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Mental health awareness in UAE: AI-powered exhibition turns text into art

Chinese artist Samson Young develops a new tech-equipped installation, Reasonable Music



Samson Young's installation at Jameel Arts Centre. — Supplied photo
Samson Young's installation at Jameel Arts Centre. — Supplied photo
by

Sherouk Zakaria

Published: Fri 6 May 2022, 9:00 PM

A Chinese artist has launched a temporary exhibition at Jameel Arts Centre to spread awareness about anxiety disorder, as the UAE marks mental health awareness month.

Multidisciplinary artist Samson Young developed the new tech-equipped installation, Reasonable Music, an interactive environment that connects sound with text and images using Artificial Intelligence.

Taking a technological approach to the philosophical ancient Chinese text of Daodejing, which dates to 4th century BCE, Young aims to inspire visitors towards self-expression and deep absorption of the surrounding environment.

“The Daoist thought responded to a turbulent era of war and violence. Using computational analyses of the Daodejing’s formal features, filtered through human intuition, it invites visitors to interact with their space in a new perspective,” said Darn Ross, head of collections at Jameel Arts Centre.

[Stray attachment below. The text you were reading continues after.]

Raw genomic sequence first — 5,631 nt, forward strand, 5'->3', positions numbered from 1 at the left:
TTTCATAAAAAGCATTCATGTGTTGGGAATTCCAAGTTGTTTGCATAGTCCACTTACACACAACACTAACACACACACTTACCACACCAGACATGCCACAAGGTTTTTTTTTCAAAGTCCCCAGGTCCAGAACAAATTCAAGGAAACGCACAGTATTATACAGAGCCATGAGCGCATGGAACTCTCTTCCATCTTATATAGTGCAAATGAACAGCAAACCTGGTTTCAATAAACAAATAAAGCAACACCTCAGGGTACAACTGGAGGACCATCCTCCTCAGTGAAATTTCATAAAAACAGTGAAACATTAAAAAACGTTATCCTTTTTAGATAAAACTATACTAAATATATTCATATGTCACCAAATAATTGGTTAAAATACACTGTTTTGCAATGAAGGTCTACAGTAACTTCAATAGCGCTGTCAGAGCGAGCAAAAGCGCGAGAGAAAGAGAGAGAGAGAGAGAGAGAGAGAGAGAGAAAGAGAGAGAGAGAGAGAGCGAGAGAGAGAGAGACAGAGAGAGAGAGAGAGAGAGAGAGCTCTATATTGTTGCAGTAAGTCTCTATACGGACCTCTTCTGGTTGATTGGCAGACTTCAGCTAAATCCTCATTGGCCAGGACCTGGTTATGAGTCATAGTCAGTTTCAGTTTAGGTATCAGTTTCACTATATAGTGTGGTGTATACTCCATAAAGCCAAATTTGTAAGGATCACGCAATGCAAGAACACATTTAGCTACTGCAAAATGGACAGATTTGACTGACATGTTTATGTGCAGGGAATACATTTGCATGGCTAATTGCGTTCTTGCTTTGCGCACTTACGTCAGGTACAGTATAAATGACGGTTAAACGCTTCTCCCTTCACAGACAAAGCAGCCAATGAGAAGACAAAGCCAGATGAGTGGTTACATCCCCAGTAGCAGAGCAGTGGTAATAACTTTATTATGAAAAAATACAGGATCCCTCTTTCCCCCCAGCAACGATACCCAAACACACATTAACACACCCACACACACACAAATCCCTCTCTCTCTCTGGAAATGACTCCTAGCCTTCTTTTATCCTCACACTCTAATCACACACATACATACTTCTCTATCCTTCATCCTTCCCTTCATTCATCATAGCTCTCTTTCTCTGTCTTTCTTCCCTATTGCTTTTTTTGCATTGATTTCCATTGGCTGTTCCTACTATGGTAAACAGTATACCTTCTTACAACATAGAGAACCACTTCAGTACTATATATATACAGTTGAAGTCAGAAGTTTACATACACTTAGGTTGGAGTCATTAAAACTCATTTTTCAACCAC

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Inside the first room, a video shows a lone musician playing in a recording booth, performing a score composed by Young with glass harmonica, triangle, and detuned viola – instruments that were anciently perceived to cause mental illnesses. The calming music is played on a speaker hung on the roof above the head of the visitor, who watches a silhouette of the musician on a colourful screen placed ahead.

“The meditative artistic space forms new teachings for times of great anxiety,” noted Ross.

Self-expression

The main gallery features 3D-printed sculptures, connected in a closed-loop network, that respond to the changing light, sound and temperature levels.

Depending on how many people are in the room at any given time, algorithms will begin to generate text or sound differently.

At one point, when a visitor screams into a sculpture for 10 seconds, a telephone hanging on the wall starts ringing.

“This installation encourages people with anxiety to find a creative outlet through which they can express their emotions. The telephone ringing with a special music presents a form of award for self-expression,” explained Ross.

A colourful digital screen on the wall reacts to sound. If you clap loud enough, its digital display reveals a combination of four words in total: plenty, love, peace, and truth — the names given to the government ministries in George Orwell’s ‘1984’.

In the altar-like room, screens and speakers broadcast animated text and sound continuously generated from the English translation of Daodeijing.

“The sculptures are networked through AI, which not only reads the text, but isolates words from the text and reconfigures it on a screen,” said Ross.

She added: “The networked objects listen to each other, sense the space, communicating among themselves via embedded electronic components. Overload occasionally causes the components to reboot.”

Each transformation results in a step away from the original text’s teachings until only some resemblance of its distorted form remains.

Young used the digital distortion to deal with his own anxiety. In the process, he is inspiring viewers to break free of the prison of the mind, said Ross.


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